Family Tree Roots

Going to the kitchen one Sunday
morning I passed the TV  rolling
forth Orkney Island panoramas
near my ancestral home in the
uppermost corner of Scotland.
I got the urge to visit for
family history research.

As bidden by my aunt, the
family matriarch I wrote  to
her niece, my cousin, as well
as her brother, my uncle, though
my aunt and father were glad
this uncle lived 12,000 miles
away. They couldn’t stand him.

I duly wrote letters, went to
John O’Groats,Orkney Islands,
drove south to the uncle and his
wife. Luckily they were civil.

Now a big surprise came from
the cousin who was ecstatic to
meet antipodean family from
her birthplace. She, her brother
and sisters craved contact with
distant family, were desperate
to know their family roots
denied them for forty two years
by the older generation’s feud.

So the younger generation
reconnected our family links.

Family Tree Roots

Seven Things You May Not Know About Punctuation

I find this fascinating, along with all the evolving changes in English colloquial daily changes.

Interesting Literature

In this special guest post, Ana Sampson offers some little-known facts about punctuation marks, to mark the publication of Caroline Taggart’s new book, The Accidental Apostrophe: … And Other Misadventures in Punctuation

Did you know

1. The Victorians were crazy about hyphens?

Jane Austen’s nephew Edward Austen Leigh, composing a biography of his aunt in the 1860s, had occasion to mention the joys of spring in the country, including early primroses, anemones and the first bird’s-nest. That hyphen makes it absolutely clear that he means the first nest (of the season) belonging to a bird, rather than a nest belonging to the first bird. A bit over-precise by today’s standards, you might think.

2. Charles Dickens could work six semi-colons into a single sentence?

It’s right at the beginning of Great Expectations, and it’s a masterpiece:

View original post 685 more words

Seven Things You May Not Know About Punctuation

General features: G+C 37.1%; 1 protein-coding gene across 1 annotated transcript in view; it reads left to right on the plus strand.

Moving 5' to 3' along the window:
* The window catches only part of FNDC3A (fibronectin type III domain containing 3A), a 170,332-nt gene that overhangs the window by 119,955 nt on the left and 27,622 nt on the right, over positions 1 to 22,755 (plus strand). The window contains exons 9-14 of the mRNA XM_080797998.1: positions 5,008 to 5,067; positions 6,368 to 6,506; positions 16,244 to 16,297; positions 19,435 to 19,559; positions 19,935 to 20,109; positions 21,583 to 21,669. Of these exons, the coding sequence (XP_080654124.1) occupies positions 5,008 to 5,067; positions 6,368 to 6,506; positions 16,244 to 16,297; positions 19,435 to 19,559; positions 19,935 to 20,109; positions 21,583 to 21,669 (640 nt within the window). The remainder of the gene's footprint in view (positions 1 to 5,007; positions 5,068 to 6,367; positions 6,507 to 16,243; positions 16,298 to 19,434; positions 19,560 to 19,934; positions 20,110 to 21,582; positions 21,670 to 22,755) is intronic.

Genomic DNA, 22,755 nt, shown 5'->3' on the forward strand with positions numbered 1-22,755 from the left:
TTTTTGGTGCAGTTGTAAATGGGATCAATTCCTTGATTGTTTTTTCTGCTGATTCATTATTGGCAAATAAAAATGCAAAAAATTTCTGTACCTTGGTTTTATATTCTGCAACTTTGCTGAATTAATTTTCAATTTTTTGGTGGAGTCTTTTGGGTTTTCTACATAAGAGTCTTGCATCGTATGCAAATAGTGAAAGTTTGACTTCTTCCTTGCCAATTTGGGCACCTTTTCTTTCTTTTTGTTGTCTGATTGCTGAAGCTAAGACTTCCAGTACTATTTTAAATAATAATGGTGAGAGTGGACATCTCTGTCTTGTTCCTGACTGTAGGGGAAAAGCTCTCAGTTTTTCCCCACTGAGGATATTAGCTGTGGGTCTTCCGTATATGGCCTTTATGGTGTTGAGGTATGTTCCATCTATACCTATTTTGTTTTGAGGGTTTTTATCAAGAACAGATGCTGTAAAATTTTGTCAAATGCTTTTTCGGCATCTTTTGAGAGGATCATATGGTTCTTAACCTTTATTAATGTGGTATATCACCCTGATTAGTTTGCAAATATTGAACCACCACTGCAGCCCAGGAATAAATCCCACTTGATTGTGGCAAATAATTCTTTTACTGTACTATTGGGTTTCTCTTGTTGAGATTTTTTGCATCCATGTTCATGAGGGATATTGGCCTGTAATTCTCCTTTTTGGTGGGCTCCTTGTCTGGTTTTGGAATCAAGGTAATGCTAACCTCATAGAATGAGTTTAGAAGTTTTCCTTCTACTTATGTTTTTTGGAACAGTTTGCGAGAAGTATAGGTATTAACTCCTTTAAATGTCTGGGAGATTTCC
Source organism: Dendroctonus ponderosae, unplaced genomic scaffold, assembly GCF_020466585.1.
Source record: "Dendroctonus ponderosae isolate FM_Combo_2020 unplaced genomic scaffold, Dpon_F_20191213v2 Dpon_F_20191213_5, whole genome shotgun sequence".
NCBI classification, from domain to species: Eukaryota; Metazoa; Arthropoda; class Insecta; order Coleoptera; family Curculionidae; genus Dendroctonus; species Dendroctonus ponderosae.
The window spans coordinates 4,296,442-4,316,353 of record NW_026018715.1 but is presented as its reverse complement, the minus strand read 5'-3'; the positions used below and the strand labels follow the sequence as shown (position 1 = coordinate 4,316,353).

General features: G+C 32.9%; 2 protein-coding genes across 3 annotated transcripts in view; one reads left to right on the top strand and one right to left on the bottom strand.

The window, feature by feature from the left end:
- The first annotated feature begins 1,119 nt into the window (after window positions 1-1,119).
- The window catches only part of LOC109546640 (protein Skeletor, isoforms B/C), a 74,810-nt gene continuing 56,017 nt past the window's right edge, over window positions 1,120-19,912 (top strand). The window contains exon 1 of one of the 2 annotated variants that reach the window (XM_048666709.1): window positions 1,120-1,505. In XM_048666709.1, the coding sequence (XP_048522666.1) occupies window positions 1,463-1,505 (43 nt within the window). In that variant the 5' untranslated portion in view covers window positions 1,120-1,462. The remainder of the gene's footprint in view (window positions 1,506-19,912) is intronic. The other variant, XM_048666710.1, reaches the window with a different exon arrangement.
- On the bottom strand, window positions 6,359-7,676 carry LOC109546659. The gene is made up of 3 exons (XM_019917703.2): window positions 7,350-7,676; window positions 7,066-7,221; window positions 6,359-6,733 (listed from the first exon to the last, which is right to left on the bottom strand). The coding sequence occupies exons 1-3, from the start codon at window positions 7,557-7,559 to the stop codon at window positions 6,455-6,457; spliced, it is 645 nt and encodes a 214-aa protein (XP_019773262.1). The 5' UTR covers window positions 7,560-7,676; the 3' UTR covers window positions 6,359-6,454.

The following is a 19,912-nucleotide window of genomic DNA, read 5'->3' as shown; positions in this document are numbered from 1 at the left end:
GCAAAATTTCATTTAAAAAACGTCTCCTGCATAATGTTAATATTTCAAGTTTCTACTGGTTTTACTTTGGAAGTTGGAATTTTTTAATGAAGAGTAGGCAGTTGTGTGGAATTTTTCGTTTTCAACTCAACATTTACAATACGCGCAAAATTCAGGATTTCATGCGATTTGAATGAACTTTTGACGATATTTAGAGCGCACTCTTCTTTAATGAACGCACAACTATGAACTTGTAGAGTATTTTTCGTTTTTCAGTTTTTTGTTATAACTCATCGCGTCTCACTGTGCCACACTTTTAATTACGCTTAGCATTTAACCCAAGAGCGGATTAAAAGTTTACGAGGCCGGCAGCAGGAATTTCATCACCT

Sprawling Monster

As children we drove to visit
family in our little city and
nearby scattered villages.
Crossing farmland we visited
great aunts at the forest’s edge
near our city’s southern harbour.
We crossed the northern harbour
by car ferry visiting friends
on farms, family at beaches
further north, camping in tents
and caravans by the shore.

Until the juggernaut of change
bridged the long inlet of our
northern harbour sending out
broad arterial routes northwards,
subdivisions swallowing farmland
beach cottages, camping grounds.
A new bridge over our southern
harbour’s inlets sent arterial
routes southwards as mushrooming
subdivisions and town centres
swallowed farmland, villages.

Vast throngs flocked from round
the country, from overseas, to
fill apartment blocks, subdivisions.
Businesses, office blocks, shopping
malls, apartments condos soar
skywards in endless canyons.
Vehicles belching smoking fumes
clog up the widening roads.

Our little city is now buried
under this sprawling monster.

Sprawling Monster

Lakeside Resort

In student days and early
career days we holidayed with
flatmates and families around
our islands’ countryside.

Quiet friendly little Queenstown
on its southern lake shore sat
ringed by towering mountains
as families stayed in little
holiday cottages, or in tents
and caravans in the municipal
camping ground along the shore.

My friend’s family, enthralled,
bought a little section up the
hill for caravan, tent, boat,
then swam, boated, skied
each summer. They built a
little brick cottage there,
snow skied every winter.

On idyllic holidays there we
explored, visited, picnicked

That was long ago, for
Queenstown was “discovered”.
Amongst thronging tourists
hotels and shops cluster along
its lake, prices soar, the
camping ground is gone.

Lakeside Resort


On the bus from mountain lakeside